Montana on my mind

words and photos by Jules Older


When I teach skiing, I suggest to my students that, to establish and hold a rhythm, they find their ski song.

Truth is, my ski songs find me. My usual one is Sweet Georgia Brown. When I skied West Virginia, it morphed into Miner’s Lifeguard. When I crossed from Switzerland’s French side to the German, my song suddenly switched to Springtime for Hitler and Germany.

See? My song finds me.

So, I shouldn't have been surprised when, about a week before a trip to Whitefish, Montana, a new song came pounding into my head… and out of my mouth enough times to drive my wife crazy.

It has a couple of names: Leaving Cheyenne and Goodbye Old Paint. Here's how it goes…

I ride an old Paint

A leadin' old Dan

I'm goin' to Montana

For to throw the Hoolahan


Woody Guthrie sang it. Roy Rogers sang it. And now that I'm skiing Montana once again, I'm singing it, too. My wife can't wait for the big yellow taxi to take me away.

And I can't wait to get back to Montana. For a devotee of the beautiful and the peculiar like me, the state’s a double treat.

Montana is known for forested mountains, wide-open spaces, abundance of wildlife and absence of people. All true. It’s gorgeous.

It also has one of the most polluted cities in America; a history of bitter, sometimes deadly, labor disputes, and an over-abundance of weird villains including the Unabomber. It’s insane.

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Big Sky, Big Drama: It's Not Easy Being Dude

by Jules Older

It was — as skiing trouble so often is — intended to be the last run of the day. But hey, the sun was still shining, the snow was still soft and our legs still felt strong. Dick and Bud and me, we were dudes. Eastern dudes, old dudes, groomer-hugging dudes, but dudes.

We were also a wee bit lost. But everything on Big Sky’s Andesite Mountain had been so mellow, why worry? Why even consult the trail map? Real dudes don’t read maps.


Trails Named after Distressed Animals

We started down something called Crazy Raven. Which led to Mad Wolf.

Here's some free advice. Don’t ski trails named after distressed animals. You wouldn’t ski Hydrophobic Raccoon, would you? Or a route named Cow with Creutzfeldt-Jakob Disease? The same applies to Crazy Ravens and Mad Wolves.

What led us astray — apart from the inherent stupidity of dudehood — was the approach.

Crazy Raven lures you in with a broad and gentle approach that — once turning back is no longer an option — suddenly and sadistically narrows, steepens and bumps up.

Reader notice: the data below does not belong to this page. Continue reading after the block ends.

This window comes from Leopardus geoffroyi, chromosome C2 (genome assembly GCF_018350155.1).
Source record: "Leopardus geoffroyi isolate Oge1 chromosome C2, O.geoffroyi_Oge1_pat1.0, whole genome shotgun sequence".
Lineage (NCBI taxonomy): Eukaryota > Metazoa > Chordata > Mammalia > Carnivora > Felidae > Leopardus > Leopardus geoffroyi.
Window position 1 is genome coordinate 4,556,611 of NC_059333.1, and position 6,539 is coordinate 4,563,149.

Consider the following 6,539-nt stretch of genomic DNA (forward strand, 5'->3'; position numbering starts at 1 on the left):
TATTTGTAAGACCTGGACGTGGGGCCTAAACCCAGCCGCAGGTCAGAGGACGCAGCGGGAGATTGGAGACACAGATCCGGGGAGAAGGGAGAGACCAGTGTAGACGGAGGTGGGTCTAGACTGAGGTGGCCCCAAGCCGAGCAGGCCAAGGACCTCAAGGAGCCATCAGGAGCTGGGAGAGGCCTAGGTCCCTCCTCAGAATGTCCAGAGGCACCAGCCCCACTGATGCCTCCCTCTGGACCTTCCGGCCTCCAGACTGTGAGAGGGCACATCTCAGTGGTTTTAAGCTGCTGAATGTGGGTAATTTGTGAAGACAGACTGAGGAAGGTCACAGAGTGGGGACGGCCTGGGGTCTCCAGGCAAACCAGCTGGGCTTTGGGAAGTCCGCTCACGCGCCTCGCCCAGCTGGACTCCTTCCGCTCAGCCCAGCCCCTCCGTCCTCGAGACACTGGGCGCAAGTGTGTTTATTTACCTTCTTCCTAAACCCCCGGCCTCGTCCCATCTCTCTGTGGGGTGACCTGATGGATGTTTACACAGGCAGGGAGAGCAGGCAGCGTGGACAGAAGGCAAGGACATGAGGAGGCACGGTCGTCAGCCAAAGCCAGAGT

Which, at the end of the day means big, mean, rutted moguls frozen harder than Dick Cheney’s heart. By the fourth or fifth awkward stem turn, we were feeling considerably less dudical.

Halfway down, when the moguls were dwarfed by jagged rocks, we decided to bail. The only option was crossing through a narrow stretch of woods to Mad Wolf, which despite its unpromising name, had to be better than the bloody Raven.

Uh, no.

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Skiing and Me

by Jules Older

Growing up in 1950’s Baltimore, outside of movies, I’d never seen a ski.

When I left for college, in cold and mysterious Vermont, my mother’s friend gave me a pair from her college days. They were ancient even by 1958 standards: taller than an NBA center, primitive beartrap bindings and lacking that newfangled invention, steel edges.

But they were mine. And I was heading for the snow.

I had no idea what to do with my new/old skis. So my freshman roommate trudged with me to the top of Hospital Hill, a steep slope ending at the curb of a busy Burlington street. He helped me strap into those outmoded bindings, held my arm as I steadied myself at the top of the hill, and pushed.

Fearing a fall onto the icy snow, I skied.

Been doing it ever since. Sliding on snow has been not only a major theme of my life but the way I've earned much of my income. More than that, snow-covered mountains have given me enormous pleasure, satisfaction and spiritual uplift. Skiing has been a huge and hugely wonderful part of my adult life. Hello, mountains. Farewell, Baltimore.

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